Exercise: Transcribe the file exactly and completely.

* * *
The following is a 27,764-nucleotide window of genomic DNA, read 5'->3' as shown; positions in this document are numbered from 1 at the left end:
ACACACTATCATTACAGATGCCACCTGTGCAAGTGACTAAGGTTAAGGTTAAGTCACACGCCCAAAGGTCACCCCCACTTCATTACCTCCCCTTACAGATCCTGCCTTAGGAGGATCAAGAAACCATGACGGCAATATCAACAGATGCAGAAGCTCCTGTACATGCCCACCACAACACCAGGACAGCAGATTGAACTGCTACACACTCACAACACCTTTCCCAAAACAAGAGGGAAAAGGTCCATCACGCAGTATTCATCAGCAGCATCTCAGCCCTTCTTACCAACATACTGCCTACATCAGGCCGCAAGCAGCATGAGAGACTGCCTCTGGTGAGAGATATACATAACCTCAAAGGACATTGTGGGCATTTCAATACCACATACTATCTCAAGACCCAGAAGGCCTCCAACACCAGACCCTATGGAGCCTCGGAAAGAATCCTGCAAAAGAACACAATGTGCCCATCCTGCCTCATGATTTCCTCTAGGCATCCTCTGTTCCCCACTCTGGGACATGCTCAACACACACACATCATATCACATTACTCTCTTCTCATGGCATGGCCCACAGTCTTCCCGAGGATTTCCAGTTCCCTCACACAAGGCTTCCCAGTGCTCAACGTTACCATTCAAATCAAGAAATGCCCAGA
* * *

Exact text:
The following is a 27,764-nucleotide window of genomic DNA, read 5'->3' as shown; positions in this document are numbered from 1 at the left end:
ACACACTATCATTACAGATGCCACCTGTGCAAGTGACTAAGGTTAAGGTTAAGTCACACGCCCAAAGGTCACCCCCACTTCATTACCTCCCCTTACAGATCCTGCCTTAGGAGGATCAAGAAACCATGACGGCAATATCAACAGATGCAGAAGCTCCTGTACATGCCCACCACAACACCAGGACAGCAGATTGAACTGCTACACACTCACAACACCTTTCCCAAAACAAGAGGGAAAAGGTCCATCACGCAGTATTCATCAGCAGCATCTCAGCCCTTCTTACCAACATACTGCCTACATCAGGCCGCAAGCAGCATGAGAGACTGCCTCTGGTGAGAGATATACATAACCTCAAAGGACATTGTGGGCATTTCAATACCACATACTATCTCAAGACCCAGAAGGCCTCCAACACCAGACCCTATGGAGCCTCGGAAAGAATCCTGCAAAAGAACACAATGTGCCCATCCTGCCTCATGATTTCCTCTAGGCATCCTCTGTTCCCCACTCTGGGACATGCTCAACACACACACATCATATCACATTACTCTCTTCTCATGGCATGGCCCACAGTCTTCCCGAGGATTTCCAGTTCCCTCACACAAGGCTTCCCAGTGCTCAACGTTACCATTCAAATCAAGAAATGCCCAGA